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THE ARIZONA REPUBLICAN, PHOENIX, WEDNESDAY MORNING, NOVEMBER 30, 1921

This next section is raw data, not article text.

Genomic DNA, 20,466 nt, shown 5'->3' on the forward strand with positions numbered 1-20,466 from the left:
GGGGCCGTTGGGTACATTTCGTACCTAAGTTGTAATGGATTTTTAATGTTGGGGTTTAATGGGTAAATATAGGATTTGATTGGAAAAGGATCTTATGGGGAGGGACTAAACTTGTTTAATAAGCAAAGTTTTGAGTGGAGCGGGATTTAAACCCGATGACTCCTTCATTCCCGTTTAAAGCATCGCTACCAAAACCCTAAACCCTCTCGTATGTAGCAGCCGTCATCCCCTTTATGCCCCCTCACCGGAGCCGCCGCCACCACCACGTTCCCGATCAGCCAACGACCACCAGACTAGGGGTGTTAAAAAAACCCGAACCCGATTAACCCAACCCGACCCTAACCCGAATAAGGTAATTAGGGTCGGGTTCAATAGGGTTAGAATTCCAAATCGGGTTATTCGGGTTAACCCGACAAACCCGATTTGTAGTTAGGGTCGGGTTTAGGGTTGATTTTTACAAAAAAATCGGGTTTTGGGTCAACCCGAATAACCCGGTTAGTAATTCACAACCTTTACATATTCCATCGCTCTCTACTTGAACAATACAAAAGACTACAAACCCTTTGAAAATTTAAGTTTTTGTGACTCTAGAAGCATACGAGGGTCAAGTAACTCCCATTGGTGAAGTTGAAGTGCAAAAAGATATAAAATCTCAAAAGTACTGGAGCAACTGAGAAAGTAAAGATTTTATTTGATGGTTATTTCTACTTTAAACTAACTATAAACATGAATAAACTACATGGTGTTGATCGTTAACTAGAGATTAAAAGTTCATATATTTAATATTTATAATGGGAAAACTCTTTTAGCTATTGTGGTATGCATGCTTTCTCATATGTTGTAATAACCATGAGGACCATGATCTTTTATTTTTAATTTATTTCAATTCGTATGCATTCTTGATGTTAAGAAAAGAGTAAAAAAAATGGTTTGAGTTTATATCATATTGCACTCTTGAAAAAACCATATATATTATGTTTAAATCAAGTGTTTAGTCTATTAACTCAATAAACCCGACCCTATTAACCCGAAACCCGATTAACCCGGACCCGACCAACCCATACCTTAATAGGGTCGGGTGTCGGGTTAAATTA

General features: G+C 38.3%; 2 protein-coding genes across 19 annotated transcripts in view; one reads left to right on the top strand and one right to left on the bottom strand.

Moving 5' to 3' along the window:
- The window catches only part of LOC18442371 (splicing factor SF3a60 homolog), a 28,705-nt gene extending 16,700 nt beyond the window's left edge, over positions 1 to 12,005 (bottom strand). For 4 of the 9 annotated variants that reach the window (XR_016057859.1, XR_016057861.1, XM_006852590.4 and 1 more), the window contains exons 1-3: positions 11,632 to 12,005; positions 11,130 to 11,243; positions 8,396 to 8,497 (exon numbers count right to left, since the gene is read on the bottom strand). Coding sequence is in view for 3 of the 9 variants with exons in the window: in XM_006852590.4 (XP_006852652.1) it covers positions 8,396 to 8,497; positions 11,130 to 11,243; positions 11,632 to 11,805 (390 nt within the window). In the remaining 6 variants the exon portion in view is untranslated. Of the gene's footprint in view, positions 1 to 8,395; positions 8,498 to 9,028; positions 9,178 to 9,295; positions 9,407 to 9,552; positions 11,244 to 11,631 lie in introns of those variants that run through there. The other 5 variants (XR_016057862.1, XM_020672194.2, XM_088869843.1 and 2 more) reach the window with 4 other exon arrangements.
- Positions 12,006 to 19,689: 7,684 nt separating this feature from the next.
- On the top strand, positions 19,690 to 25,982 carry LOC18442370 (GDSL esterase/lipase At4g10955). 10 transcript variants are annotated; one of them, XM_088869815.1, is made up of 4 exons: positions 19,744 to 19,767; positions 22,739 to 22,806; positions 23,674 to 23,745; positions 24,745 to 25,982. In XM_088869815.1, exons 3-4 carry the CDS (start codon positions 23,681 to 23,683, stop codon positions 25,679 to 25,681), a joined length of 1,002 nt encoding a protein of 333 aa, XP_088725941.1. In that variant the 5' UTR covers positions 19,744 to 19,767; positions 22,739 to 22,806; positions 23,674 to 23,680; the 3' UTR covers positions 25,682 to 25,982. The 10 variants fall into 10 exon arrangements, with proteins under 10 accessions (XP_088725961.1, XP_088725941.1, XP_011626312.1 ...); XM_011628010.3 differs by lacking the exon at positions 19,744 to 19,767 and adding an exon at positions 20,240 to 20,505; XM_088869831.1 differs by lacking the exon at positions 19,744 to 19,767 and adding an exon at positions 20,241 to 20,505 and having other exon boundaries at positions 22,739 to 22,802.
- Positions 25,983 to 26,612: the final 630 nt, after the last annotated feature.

PAGE FIVE, tri'ievests oman "s. HouseholdllSfe- Children Cootci n 3Gf)Fashiotv I Viti ii i-tV V ' i VJ t A r- ...... 1 1 I "My Wifa is Artifical" Nature Is To Blame, Says Winona . Wilcox. Man has learned to defeat nature 5n many ways. He walks on the bot tom of the sea, soars above the high est mountain peaks, lights the mid night to rival noonday. iiut in love he remains what Nature Intended him to be a dupe. Love blinds him to the flaws in the beloved for a long time before he complains something like this: "My wife Is artifical." This parti cular letter comes from a husband of a year. "1 have to look twice to find the dainty sweet-tempered girl I married." Then follows half a column of criticism which might have been dictated by Adam. The wife is "to blame," the young .husband hon estly believes. But he is wrong-. Nature Is at fault for the bride's sad slump. This is a scientific fact and if It could be impressed upon the minds of lovers. It would save a considerable part of the first-year domestic mis ery. The period of courtship is a period of sex manifestations. A girl in love will powder the lily and apply rouge to the rose. A man will parade his opinions and work wonders with his voice, causing it to thrill with emo tionbut never to betray impatience. Both act unconsciously. The girl Little Stories BY THORNTON CHATTERER WORKS HARD. When Chatterer the P.ed Squirrel had left the Green Korest because of his terrible fear of Shadow the Wea sel he had been fat. At least he had been fat for him. All through the pleasant fall, while he had been gathering bis supply of nuts and seeds to store away for the winter, he nad eaten all he could hold, and had filled his red coat out until it actual ly felt too tight. But now that same red coat hung too big for him. Yes, sir. Chatterer had grown so thin that his coat actually looked too big for him. And ha was growing thinner every day. ; You see, most of the food had been collected and stored away long ago, and Chatterer had to run about a great deal and hunt very hard to find enough to eat day by day, while as for filling a new storehouse, that seemed impossible. Still. Chatterer kept trying, and day by day he man aged, to add a little to the supply of seeds. But It was pretty poor fare at best. There' were no plump nuts or tasty pine seeds such as filled his "storehouses In the Green Forest, be cause no nut or pine trees grew near the Old Orchard, and Chatterer didn't dare go back to the Green Forest for fear that Shadow the "Weasel would find him and track him to hia new home. So he patiently did hia best to find food close at hand. But it was discouraging, terribly discouraging, to work from sunup to sundown, run- nlnr hcr mnninir there. . riinninar everywhere, until he was so tired ha was ready to drop, and knowing all the time that the snow might come any day and bury what little food there was Chatterer the Red Squirrel there was. Oh, those were hard days for Chatterer the Red Squkldel, very hard days. Indeed! One morning he started very early and made a long journey by way of the old stone wall and the rial fences down to Farmer Brown's cornfield. Of course. Farmer Brown had long figo taken away the corn, but in doing It a great many grains had been scat tered about on the ground, half bur ied in the ground where they had been trodden on, hidden under leaves and among weeds and under the piles of stalks from which the ease had i been stripped. For the first time for days Chatterer felt something like cheer In his heart as he scurried about hunting for and finding plump ' vellow grains. First he ate all he could hold, for he saw that then there would be plenty to take home. Then he stuffed his cheeks full, scrambled up on the rail fence, and started for his new home in the Oid Orchard. "It is a terrible long way to have to carry all my supplies," thought he as he sat up on the top of a post to rest. "I don't see how I ever can do Had your iron today? Eat more Baby Wants Cuticcra It Keeps His Skin Soft Smooth and Clear BaVr's tender skin requires mild, sooth ing properties such as are found in the C utk-ura Soap, Ointment and Talcum. The Soap is so sweet, pure and cleansing and the Ointment aosoothincand healing, especially when babT'a akin ia irritated. Cuucora Talcum ia also kleal for baby. IssrW f r rr ViH itonm "CMnriM- w-.rq 6oit OintwatSfe ulfeOr Tuicom Z6c. IJHB' CHUcura Smr skaM witkout mug. UaOtoCC, is no more to blame than the moon for Its halo on a misty night. The man is no more responsible than the western sky for Its glory when the sun is setting. These are little bits of nature, but one may mean rain to morrow and the other a torrid day. Science has proved that a fuller crimson comes upon the robin's breast in the mating season. But science forgets to say that the brightness of the bird's plumage does not keep its gay promise. It lasts only half the summer. In the same way, the unconscious sex manifestations of lovers imply twice as much. They are a kind of Involuntary lying. The bride does not stay as lovely as she seemed. Perhaps her first baby steals her freshness. The man becomes irritable. Perhaps his new responsibility for the support of a woman and a babe worry him to dis traction. One ego complains, "I deserve a better fate." The other ego murmurs, "I've missed something." Each blames the other when neither is altogether blamable. The great hope is that they will stay married far better than they do when' they comprehend better the little tricks by which nature conceals her purpose, the clever schemes of nature which science is constantly revealing to mankind. For Bedtime W. BURGESS It Looked to Him as if That Rail Was Hollow Part Way it. 'Well, I certainly can't if I sit here all day!" With that he jumped down to the rail below him. He was half way across when he noticed a crack In It. It looked to him aa if that rail was hollow part way. A great idea cam to him. His eyes grew bright with excitement. He ran the length of the rail and back again, looking for an opening. There was none. Then very slowly and carefully he worked his way back, stretching his head over so that he could look underneath. Almost over to the next post he found what he had so hoped to find. What was it? Why, a knot hole. Yes, sir, a knot hole that opened right into the hollow in the rail. It wasn't quite big enough -for Chatterer to squeeze through, but that didn't trouble him. He emptied the corn from his cheeks, and then he went to work with those sharp teeth of his, and in a little while, a very little while, that knot hole was plenty big enough for Chatterer to slip through. His eyes snapped with pleasure as he explored the hollow rail. "I'll make this my storehouse!" he cried. "I'll fill it full of corn, and then when I am hungry in the winter I can run down here and fill up. It will be a lot better than trying to carry the corn up to the Old Orchard." And with that Chatterer began the work of filling the hollow rail with corn. NEXT STORY DROPS A HINT. SAMMY JAY One-half of the graduates of wo men's colleges do not marry at all, according to statistics published by the Metropolitan Life Insurance com pany. raisins TREE TEA CEYLON BLACK r i I i i n SISTER MARY'S KITCHEN CUOKIiNt run TWO The woman who haa cooked for many persons finds as much diffi culty in preparing the right amount for only two as the inexperienced housekeeper. After mixing batter for elx or even four, it's amazing how little it takes to make enough and no more for two. Perhaps these rules will 'help you to gauge proportions. White Muffins Two tablespoons butter, l table spoon sugar, 1 egg, H cup milk, l',j cups flour, 3 teaspoons baking pow der, M teaspoon salt. Cream butter and sugar. Add egg well beaten. Mix and sift dry in gredients and add alternately with milk to first mixture. Beat well and pour Into buttered and floured gem pans. Bake 25 minutes in a hot oven. Graham Gems One cup graham flour, i cup white flour, 1 dessertspoon sugar, 1 des sertspoon butter, 3 teaspoons baking powder, . teaspoon salt, 1 cup milk. Mix and sift white flour, sugar, baking powder and salt. Mix with graham flour. Add gradually the milk and butter (melted). Beat well , and pour Into hot btiuttered gem. pans. Bake In a hot oven 2 min utes. Popovers for Two One-half cup - flour, teaspoon salt, M cup water. 1 teaspoon butter, 1 egg. Small Iron muffin rings are best for popovers, although earthern cus tard cups may be used. Heat muf fin rings very hot and butter well. Put all the Ingredients into & mixing bowl and beat with a strong dover beater until very smooth and full of bubbles. Turn into the rings which must be hissing hot and bake half an hour in a hot oven. Serve at once. Griddle Cakes for Two One cup sour milk, '4 teaspoon soda, 1 egg, teaspoon salt, 2 table spoons corn meal, flour, I teaspoon baking powder. lut sour milk into mixing bowl. Stir in soda. Add egg well beaten. Add salt and corn meal and sift ia ii cup flour. Mix well and add mora flour slowly until the batter is about as thick as heavy cream and very smooth. Add the baking powder with the last flour put into the batter. Bake on a hot, wcll-greasod griddlt A copper serpent has been found in a freshly plowed field near Monk's Mound, one of the largest of the Cah okia group of Indian mounds near Kast St Louis. Illinois. The find is important, according to the scientist who is directing excavation work on the mounds in the vicinity. The ser pent is believed to have been the ob ject of worship. It is six Inches long, made of refined copper and has four coils. o First artificial eyes were made of gold and silver, then of copper and ivory. AN ARMORED WARHtOH Miss Martha Davis needs all that formid able looking harness she has on. She's playing in the hockey game between the sophomore and junior classes of Vassar College. And, believe us, the girls play that rough old game just as strongly aa the boys. The question is not what to buy for Christ mas, but how to pay for it. And the answer is our Xmas Saving Club. By saving just a little each week during the coming year (such a little that you won't miss it while you're saving), you will accumulate plenty for the 1922 holiday season. Accounts taken in amounts of lc, 2c, 3c, oc and up to $5.00. Come to our bank and let us explain to you one of several plans which will make savkig easy. The Phoenix Savings Bank and Trust Company Affiliated with Phoenix National Bank Savings Trusts Insurance "BLASPHEMY RUGS" DEFY SACRED TRADITION NAVAJO INDIANS DREAD WRATH OF SPIRITS VT5 It Jf a 3 9-11 ) 'y 'SV,Kv tlYiVr. i TO-:iirv4' -11-'- Ufibw:?. H".' . 'v i. THi'l "MARRIAGK CUSTOM" (LOWER) AND "UNIVERSE" RUGS MADE BY "OLD JANE," - 'WEAVER EXTRAORDINARY FOR TllE NAVAJOS, SHOWN AT RIGHT. THESE WEAVINGS. DONE IN DEFIANCE OF SACRED TRADITION. HAVE BROUGHT THE FE AR OP THEIR GODS UPON THE INDIANS SAX I'RANCISCO The two most wonderful rugs ever woven by tho Navajos perpetuate a chiefs blas phemy and invite dire visitations upon the tribe. So at least believe the older In- 1922 Christmas Saving Club Now Open 11 XT-- .r4h''w , I al "T" 3 f "V "rf - !h .iiJi i 'IS THW r : MT:.ri- ;::.:.: HI dians on the reservation at the junc tion of Utah, i'ew Mexico and Ari zona. These rugs. Just completed and now on display here, defy the imme morial injunction of the Navajo pat riarchs that their sacred traditions must be handed down by word of mouth and, on special occasions, by tracings in the eand, to be effaced before the setting of the sun. Fear Seizes CSief Importuned by the younger gener ation, many of them returned from schools, the old reservation chieftain consented to have them recorded in blankets. After the firpt two were finished he grew fenrfuU however, and ordered the weaving stopped. Done by the skilled fingers of '"Old Jane." tribal weaver extraordinary, the "Marriage Custom" and "The Universe'-are in the custody of D. L. Bayless. 1649 Hayes street, San Krancisco, truKted envoy of the Nava jos, who will seek to have. them placed in some museum. Barts Marital Ritas The "'Marriage Custom" rug or blanket suggestH in design and sym bol a dual wedding ceremonial with two grooms, two Nrides, the bride's father and the Chier or Medicine Man. The brides carry twigs of cednr. to be laced around the necks of the grooms and other participants The cedar is an emblem of fidelity worn only on this occasion, to denote tha secrcdncss of the marriage cov enant. The dar.ee consists of three ac(s and is concluded with a series of movements by the leader to cast out evil spirits and their influence on married life. The two married couples then re tire to a solitary lodge to fat and vacuum tin is of little valve in itself g It's the brand that counts A vacuum tin will retain any coffee flavor but it may not be the flavor you want. ' That's reason enough why you should look for "Folder's Goidcn Gate"ort every tin of coffee you buy. That name assures you of a better coffee flavor a flavor de veloped by seventy-one years of experience. Folgcr's Golden Gate Coffee is "different in taste from other cof fee and better." Tell your grocer you want it. pray for two days and nights, to in voke the faioi ft the Great Spirit throughout their wedded life and to signify their faith in the gods and In each other. Tha bride after marrieare will not look at her mother-in-law, for fear of blindness, so ahe hides her faca every time they meet. Because of their sacredness these weavings have no breaks for evil spirits to go out, as do ordinary Na vajo rugs. Stary of Creation . The second rug portrays the Na vajos conception of the spiritual ele ments of the universe, of so secret and sacred lmpprt to the tribe that it will not be revealed even to those white men who for years have had their confidence. youngsters, less susceptible to superstition, profess to scoff at the, dread of the patriarchs in connection with the "blasphemy rugs;"' never theless a shadow hangs over tepee and hutch, while the tribe awaits the outcome of its affrontery. An endless chain of death con fronts the rat population of New York City, if an experiment now under way is successful. A half dozen of the city's 6.000,000 rats will be inoculated with a serum which will cause their death shortly after their rejiaso, it is expected. It is said by experts that the carcasses will be eaten by other rats who in turn will die and provide poison seTum for succeeding rats. o It required IS minutes for an army aria tor to drop 25,000 feet in a high altitude parachute drop at Kansas City recently for distance. This broke the record J.A.FOLCER tCO Sam Frmnctscit Knat C ity - DILu bhifuoka, Japan A HUSBAND TO MARCIA By CAROLYN BEECHER Chapter XXXV. The snow swirled and drifted in the street, but John Aldrich waa not con scious of any discomfort as he bent his head to the wind and more care fully held the bundle in his arm. "I'm a fool, a damn fool!. But I couldn't help it!" be said aloud as he stumbled a bit and turned cold, not because of the weather, but be cause of the fear that he would drop the precious parcel. John had been on his way home, a bit later than usual, tired almost to nausea, when in the window of a second-hand shop he had spied a piece of china. A plate, small to the cas ual observer, insignificant. If only the shopkeeper were ignorant of its value ! John's blood leaped at the thought, lie was in the shop the plate in his hands almost without volition of his own. He tried to keep his voice steady, casual, when he asked the price. But it trembled a bit in spite of all be could do. It is hard for a connoisseur to hide his greed. As hard as it is for a miser to conceal his greed for gold. The price put upon the plate was ridiculously low, a mere song com pared with its worth. John's blood raced as he counted out the sum. and with his priceleaa bit of china haat ened from the place. He was hapov for a bit. happy with the happiness of a collector who has stumbled upon something .to add to his collection something wonoenui To one who understood nothing of tho fure of that bit of china John's delight would have seemed almost fiwtiish. But to one who knew it would have been only perfectly nat- nrnl Small as the price had been, after the first lov of possession had passea Tohn felt that he should not cava bought it. But with tb thought he hueaed it more closely. It was bis: "What in the world made you so late! I wanted to go out tcnignt. Now we won t b l J to," Marcia greeted John as ha came in. He laid his parcel down carefully and divest ed himself ol nis snow-iauea ni coat befor h replied, i tate in leaving the office; then I stopped to buy a piece bf china I saw in a shop window. It is a won derful Diece." he added in an apolo getic tone that in some way made him angry at himself. Then: "It is too bad a night to go out. anyway." "The wealhir makes no difference when one rides." Marcia snapped. She was really disappointed. It made her ill-natured. John waa carefully unwrapping his purchase, handling it delicately as on bandies precious things. "How much did you pay for that thing?" Marcia asked as he held It up for her to look at, drawing her atten tion to its beauty, telling her why it was valuable, relating to her in a few words the history of that parti cular kind of pottery. "And you paid twenty dollars for that thing'" she exclaimed, "when only to-day I denied myself a new hat that cost Just that! You pretend you want me to economise, then waste perfectly good money on a common china platel" "But it isn't a common china plate," John replied, ''and Marcia. it i tha very first piece I havo added to my collection since we have been mar ried." He quietly laid it aside and went in to dinner. As ahe followed Marcia said: "Well, you can have your old plate ni I shall nav mat. nat. i ii can up the milliner the first thing In the morning and tell her to send it around, and send the bill to your of fice. Mr allowance won't pay for it! I have to go without hats while you buy china to put in that cabinet. I hate the stuff! It looks so cheap to have china in a room where one re ceives company." "I will move the cabinet into the bedroom, if you wish," John said wearily. "It would be worse In there! The The Lily Cook Says "l had an idea that. most of my sister cooks were familiar with the making of all sorts of cakes, or at least had my cook book at hand so that they would never be at a loss to know just how to mix up a cake in a hurry. I have a request from one of my sister cooks in Florence for a re cipe for a chocolate di vinity cake, and I am going to give an oppor tunity to all of you to add this recipe to your list of favorite cakes." Chocolate Divinity Caks 'i' cupful butter 2 cupfuls sugar 4 eggs Z'i squares unsweetened chocolate 3A cupful LILY EVAPORATED JIILK i cupful water -4 cupfuls flour l',i tablespoonsfuls (level) baking powder 1 cupful nuts 1 teaspoonful vanilla Cream the butter, then work in half of the sugar until very creamy. Add the egg yolks beaten very thick, then the ba'.anoe of sugar. Mix thoroughly. Stir in the melted chocolate. Sift the flour and baking powder. Jlix the LILY EVAPORATED MILK and water and add alternately with flour to the first mixture. Dust the nuts with a teaspoonful of flour and add; also the flavoring. Beat the egg whites very stiff and dry and fold In last. Bake In layers in a moderate oven and when cool spread the chocolate frosting. USE LEVEL MEASUREMENTS UNLESS OTHERWISE SPECIFIED The Judges promise results tomorrow, so I hope that I shall be able the following day to furnish you with the full particulars as to the big gift-giving for December. Let Your Motto Be, Save the Numbered Lily Milk Labels Address all communications to The "Lily" Cook, Lily Plant, Tempo, Arizona. Lily Milk is the rich, creamy, wholesome product of Arizona's finest cows. scrap heap Is where it belongs. Twen ty dollars for on old plate! I never heard of such a thing!" "I could sell it for. many times that." John hated himself for ex-., plaining to her injustice. "Then for heaven's sake sell it!" "I never shall sell one piece of my collection. Never!" "- Had Marcia only known that among what ahe called trash were bits of china, plates, vases, etc., that John had paid many times twenty dollars for she would have been still more indignant. He had bousht them ; before their marriage. If ahe had : known that he had gone without! clothes, given up outings, lived cheap ly so that he might indulge his love for china she would have thought him crazy. But she knew nothing of this, although she had known in a vague way that before they married he had spent a good deal of time getting his collection together. "Remember. I shall have that hat, and you'll pay for it." Marcia once again remarked as, after dinner w over, John unlocked his cabinet and deposited his precious plate within; John mad no reply. For once again his conscience smote him. He had been extravagant to buy it. chaji- as it was. when Marcia demanded much. (To Be Continued.) ' . -o - A ! i ; .-: ' -cA'- ' OFF THE GREEN Alexa Stir ling, five year national woman's golf, champion, is now selling bonds for S. W. Strauss & Co., New York. She isn't giving up golf, but she prob ably will not play in national tourna- " ments again. Mid-Winter SALE still going on at Kinzie's Hat Shop MANY GOOD BARGAINS LEFT 117 N. SECOND AVE.